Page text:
I talk to this voice often. I thank it for the circumstances in which I find myself, both good and bad, because I know that the bad stuff only serves to help me grow. I find, though, that I do try to speak to God, or the voice, or whatever ethereal essence there is in the universe, more when I’m having difficulty. It’s almost a stress response to say a short prayer. In those times, I may not hear any voice, but I feel calmness. That’s all I need. My prayers run the gamut of thanking God to asking for help, to normal, everyday conversation where I find that I don’t have to say a lot because, if God is omnipotent, he knows what’s happening. If this God, or this voice, too, is just some mechanism of my brain chemistry, it still knows what’s going on in my head. It’s hard not to assign some meaning to the voice, it’s hard not to anthropomorphize the thoughts in my head into some kind of sentient being and I find that I do that pretty automatically. It helps, though. There are instances where it knows what to do and where it has better advice that I somehow was unable to come up with myself. I can recall a moment where I asked for help about whether or not to take on another writing job and it said, “Give it time.” It was a good thing I asked because had I taken on that writing job I would’ve probably fallen into a psychotic episode. There would’ve been too much stress and I inevitably would have had too hard a time dealing with the numerous demands on my time and my mental and emotional capacity.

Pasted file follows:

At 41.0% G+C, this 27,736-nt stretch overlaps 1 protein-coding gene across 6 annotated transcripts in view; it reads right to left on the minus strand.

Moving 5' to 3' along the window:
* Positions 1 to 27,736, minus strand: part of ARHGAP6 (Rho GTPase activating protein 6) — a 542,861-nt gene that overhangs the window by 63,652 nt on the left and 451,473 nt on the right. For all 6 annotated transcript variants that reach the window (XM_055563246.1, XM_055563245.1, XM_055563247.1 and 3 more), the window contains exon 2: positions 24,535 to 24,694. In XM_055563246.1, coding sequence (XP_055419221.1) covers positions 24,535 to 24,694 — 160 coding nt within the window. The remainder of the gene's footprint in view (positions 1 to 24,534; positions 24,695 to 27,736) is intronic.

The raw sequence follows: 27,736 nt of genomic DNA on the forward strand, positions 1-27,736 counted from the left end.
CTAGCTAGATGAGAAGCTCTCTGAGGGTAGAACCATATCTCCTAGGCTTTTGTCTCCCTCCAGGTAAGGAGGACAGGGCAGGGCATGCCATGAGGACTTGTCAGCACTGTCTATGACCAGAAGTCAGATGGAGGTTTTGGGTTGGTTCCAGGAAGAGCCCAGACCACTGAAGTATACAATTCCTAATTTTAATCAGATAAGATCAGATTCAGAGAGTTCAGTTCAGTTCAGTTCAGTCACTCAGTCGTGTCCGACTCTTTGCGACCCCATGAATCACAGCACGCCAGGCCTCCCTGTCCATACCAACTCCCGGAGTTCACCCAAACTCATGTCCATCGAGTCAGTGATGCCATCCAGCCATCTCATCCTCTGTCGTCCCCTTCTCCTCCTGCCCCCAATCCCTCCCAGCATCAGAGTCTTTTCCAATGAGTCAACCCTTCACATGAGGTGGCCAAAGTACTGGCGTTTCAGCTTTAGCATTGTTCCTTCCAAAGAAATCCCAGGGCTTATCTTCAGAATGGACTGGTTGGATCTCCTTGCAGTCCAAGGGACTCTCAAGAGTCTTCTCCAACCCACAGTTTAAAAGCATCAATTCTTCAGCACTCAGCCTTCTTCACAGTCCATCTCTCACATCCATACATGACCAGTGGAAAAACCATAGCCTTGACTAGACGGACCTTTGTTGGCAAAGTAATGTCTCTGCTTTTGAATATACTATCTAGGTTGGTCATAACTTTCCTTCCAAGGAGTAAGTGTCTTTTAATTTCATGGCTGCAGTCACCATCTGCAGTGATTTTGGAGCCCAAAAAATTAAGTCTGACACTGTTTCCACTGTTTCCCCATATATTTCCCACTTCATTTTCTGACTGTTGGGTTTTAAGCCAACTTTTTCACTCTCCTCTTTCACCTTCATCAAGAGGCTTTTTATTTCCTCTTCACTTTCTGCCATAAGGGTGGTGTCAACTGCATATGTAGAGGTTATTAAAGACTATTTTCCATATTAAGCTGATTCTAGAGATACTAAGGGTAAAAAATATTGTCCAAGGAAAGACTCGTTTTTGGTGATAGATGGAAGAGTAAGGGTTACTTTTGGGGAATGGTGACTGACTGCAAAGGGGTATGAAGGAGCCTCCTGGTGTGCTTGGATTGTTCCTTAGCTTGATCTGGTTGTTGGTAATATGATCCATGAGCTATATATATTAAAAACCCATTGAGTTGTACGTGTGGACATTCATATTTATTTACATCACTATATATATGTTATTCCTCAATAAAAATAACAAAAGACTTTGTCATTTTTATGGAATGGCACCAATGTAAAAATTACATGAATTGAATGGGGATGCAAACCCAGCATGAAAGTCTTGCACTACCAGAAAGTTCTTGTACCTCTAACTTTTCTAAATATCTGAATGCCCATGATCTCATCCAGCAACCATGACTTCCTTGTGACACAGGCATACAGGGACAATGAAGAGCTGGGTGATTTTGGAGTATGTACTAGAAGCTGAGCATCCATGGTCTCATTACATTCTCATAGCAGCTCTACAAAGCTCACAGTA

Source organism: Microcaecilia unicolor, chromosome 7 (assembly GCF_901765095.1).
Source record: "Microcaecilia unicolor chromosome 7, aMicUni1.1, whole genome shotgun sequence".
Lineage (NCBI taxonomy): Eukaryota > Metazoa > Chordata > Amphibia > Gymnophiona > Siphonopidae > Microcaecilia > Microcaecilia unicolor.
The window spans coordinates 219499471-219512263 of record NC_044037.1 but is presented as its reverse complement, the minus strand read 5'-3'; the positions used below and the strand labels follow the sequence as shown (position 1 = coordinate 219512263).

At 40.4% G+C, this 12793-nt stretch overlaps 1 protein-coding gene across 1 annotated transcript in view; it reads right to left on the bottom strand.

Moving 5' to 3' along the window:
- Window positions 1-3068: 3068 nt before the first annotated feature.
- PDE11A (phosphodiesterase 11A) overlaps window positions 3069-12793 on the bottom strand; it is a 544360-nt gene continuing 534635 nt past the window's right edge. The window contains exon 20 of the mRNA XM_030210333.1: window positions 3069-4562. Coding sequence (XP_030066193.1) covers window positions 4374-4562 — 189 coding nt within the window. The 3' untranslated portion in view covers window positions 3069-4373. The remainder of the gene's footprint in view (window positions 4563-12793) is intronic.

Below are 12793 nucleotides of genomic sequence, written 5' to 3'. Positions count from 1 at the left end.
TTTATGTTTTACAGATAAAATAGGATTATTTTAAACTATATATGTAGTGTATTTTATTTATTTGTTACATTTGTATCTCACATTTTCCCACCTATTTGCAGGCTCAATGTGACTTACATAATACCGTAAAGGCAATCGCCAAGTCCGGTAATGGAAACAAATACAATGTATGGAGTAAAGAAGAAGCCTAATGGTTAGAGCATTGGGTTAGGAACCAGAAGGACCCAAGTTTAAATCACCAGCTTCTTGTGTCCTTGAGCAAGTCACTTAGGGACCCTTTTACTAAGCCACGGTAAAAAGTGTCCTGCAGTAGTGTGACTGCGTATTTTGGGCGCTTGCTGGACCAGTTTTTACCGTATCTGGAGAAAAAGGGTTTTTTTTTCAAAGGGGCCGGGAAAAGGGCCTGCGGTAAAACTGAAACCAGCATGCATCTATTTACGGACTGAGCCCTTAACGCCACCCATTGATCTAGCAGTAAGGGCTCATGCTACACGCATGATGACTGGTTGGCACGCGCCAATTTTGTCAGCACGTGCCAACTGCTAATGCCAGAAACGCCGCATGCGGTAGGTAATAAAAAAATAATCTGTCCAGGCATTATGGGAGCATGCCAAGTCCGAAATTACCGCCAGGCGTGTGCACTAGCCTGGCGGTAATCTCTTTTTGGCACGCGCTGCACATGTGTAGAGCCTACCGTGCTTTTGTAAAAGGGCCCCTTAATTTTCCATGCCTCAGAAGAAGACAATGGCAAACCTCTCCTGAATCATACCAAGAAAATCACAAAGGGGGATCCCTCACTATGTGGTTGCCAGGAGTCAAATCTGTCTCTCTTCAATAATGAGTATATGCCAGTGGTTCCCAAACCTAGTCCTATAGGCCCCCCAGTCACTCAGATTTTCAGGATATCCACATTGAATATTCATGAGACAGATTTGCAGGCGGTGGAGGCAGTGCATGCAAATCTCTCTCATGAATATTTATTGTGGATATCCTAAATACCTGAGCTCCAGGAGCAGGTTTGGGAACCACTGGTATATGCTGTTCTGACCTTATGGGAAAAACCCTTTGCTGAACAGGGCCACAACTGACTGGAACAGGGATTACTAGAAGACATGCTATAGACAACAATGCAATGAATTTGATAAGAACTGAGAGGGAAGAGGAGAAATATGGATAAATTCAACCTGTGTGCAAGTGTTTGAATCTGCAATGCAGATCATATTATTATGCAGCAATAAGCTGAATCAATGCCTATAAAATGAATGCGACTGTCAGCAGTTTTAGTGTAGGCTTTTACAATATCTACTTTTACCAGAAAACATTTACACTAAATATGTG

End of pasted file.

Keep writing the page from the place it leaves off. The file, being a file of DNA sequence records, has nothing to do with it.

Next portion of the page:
The voice helps with a lot of things, it helps with my work, it helps with relationships and it helps me maintain control of my tenuous balance of stability. It calms me down when I’m anxious and when I need encouragement. I can remember a night where I was pretty seriously depressed and had even gone to the lengths of looking up how to buy a gun.That night, I asked for help and it told me I was doing great, that I just needed to hang on and relax. The voice, as chemicals in my brain, got me through to the morning when I was able to tell my parents about what had happened. They then took steps to get me the help that I needed. This included scheduling the next available appointment with my psychiatrist to change my meds and getting an appointment with a new therapist to talk things over.